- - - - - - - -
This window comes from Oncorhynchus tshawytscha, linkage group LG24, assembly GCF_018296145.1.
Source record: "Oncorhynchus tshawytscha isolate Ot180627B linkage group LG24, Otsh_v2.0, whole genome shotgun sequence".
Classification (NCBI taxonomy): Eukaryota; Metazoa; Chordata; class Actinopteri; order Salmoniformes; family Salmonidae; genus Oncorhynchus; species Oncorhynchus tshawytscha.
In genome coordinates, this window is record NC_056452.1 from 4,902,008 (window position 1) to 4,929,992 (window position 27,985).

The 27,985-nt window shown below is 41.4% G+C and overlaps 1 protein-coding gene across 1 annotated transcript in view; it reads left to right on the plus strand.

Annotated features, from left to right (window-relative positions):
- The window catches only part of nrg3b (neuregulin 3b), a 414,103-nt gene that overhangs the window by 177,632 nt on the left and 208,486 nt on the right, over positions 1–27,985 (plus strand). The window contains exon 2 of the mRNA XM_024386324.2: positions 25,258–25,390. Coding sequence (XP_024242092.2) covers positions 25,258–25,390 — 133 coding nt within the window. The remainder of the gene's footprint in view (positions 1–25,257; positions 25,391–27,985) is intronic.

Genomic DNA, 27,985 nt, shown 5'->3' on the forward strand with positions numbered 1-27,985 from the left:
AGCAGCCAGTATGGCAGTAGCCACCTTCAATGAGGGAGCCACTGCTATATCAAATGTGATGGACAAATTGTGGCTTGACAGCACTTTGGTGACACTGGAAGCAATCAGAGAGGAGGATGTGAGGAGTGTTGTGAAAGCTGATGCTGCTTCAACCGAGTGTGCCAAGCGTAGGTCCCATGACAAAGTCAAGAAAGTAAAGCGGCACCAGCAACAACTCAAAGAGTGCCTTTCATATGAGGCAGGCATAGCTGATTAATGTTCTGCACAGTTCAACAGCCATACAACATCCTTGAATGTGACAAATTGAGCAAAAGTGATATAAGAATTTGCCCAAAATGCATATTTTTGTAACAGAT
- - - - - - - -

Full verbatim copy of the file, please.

This window comes from Oncorhynchus tshawytscha, linkage group LG24, assembly GCF_018296145.1.
Source record: "Oncorhynchus tshawytscha isolate Ot180627B linkage group LG24, Otsh_v2.0, whole genome shotgun sequence".
Classification (NCBI taxonomy): Eukaryota; Metazoa; Chordata; class Actinopteri; order Salmoniformes; family Salmonidae; genus Oncorhynchus; species Oncorhynchus tshawytscha.
In genome coordinates, this window is record NC_056452.1 from 4,902,008 (window position 1) to 4,929,992 (window position 27,985).

The 27,985-nt window shown below is 41.4% G+C and overlaps 1 protein-coding gene across 1 annotated transcript in view; it reads left to right on the plus strand.

Annotated features, from left to right (window-relative positions):
- The window catches only part of nrg3b (neuregulin 3b), a 414,103-nt gene that overhangs the window by 177,632 nt on the left and 208,486 nt on the right, over positions 1–27,985 (plus strand). The window contains exon 2 of the mRNA XM_024386324.2: positions 25,258–25,390. Coding sequence (XP_024242092.2) covers positions 25,258–25,390 — 133 coding nt within the window. The remainder of the gene's footprint in view (positions 1–25,257; positions 25,391–27,985) is intronic.

Genomic DNA, 27,985 nt, shown 5'->3' on the forward strand with positions numbered 1-27,985 from the left:
AGCAGCCAGTATGGCAGTAGCCACCTTCAATGAGGGAGCCACTGCTATATCAAATGTGATGGACAAATTGTGGCTTGACAGCACTTTGGTGACACTGGAAGCAATCAGAGAGGAGGATGTGAGGAGTGTTGTGAAAGCTGATGCTGCTTCAACCGAGTGTGCCAAGCGTAGGTCCCATGACAAAGTCAAGAAAGTAAAGCGGCACCAGCAACAACTCAAAGAGTGCCTTTCATATGAGGCAGGCATAGCTGATTAATGTTCTGCACAGTTCAACAGCCATACAACATCCTTGAATGTGACAAATTGAGCAAAAGTGATATAAGAATTTGCCCAAAATGCATATTTTTGTAACAGAT